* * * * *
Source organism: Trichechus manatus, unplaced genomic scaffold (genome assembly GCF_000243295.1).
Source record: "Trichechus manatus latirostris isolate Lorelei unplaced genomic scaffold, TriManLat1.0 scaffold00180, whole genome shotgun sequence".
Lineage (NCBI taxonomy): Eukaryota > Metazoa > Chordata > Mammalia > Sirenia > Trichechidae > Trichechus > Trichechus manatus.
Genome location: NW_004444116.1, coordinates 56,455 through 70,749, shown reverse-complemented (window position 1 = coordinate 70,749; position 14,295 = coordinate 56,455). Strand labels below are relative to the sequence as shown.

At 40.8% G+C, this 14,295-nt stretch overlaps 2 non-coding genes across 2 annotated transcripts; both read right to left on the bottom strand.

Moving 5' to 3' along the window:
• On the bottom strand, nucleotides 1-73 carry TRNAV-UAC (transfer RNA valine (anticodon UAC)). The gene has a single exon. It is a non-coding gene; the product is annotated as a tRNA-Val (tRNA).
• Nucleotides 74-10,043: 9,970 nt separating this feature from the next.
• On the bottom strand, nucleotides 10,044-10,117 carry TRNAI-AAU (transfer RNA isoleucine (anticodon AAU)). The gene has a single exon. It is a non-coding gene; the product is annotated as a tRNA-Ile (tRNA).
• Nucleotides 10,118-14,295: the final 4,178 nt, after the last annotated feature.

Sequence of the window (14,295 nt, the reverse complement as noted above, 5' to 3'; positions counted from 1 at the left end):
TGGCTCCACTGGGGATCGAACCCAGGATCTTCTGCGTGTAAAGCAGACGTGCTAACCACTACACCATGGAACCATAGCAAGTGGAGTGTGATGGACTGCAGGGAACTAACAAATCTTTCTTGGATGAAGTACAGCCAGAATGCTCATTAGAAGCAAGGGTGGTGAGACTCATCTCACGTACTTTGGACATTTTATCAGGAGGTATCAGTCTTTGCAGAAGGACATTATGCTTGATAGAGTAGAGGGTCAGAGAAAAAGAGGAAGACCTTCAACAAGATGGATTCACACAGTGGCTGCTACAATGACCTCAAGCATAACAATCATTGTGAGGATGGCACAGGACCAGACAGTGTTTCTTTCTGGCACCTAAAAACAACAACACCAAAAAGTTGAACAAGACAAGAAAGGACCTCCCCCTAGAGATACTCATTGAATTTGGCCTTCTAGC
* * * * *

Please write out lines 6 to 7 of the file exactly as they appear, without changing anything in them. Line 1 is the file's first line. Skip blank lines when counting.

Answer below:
Moving 5' to 3' along the window:
• On the bottom strand, nucleotides 1-73 carry TRNAV-UAC (transfer RNA valine (anticodon UAC)). The gene has a single exon. It is a non-coding gene; the product is annotated as a tRNA-Val (tRNA).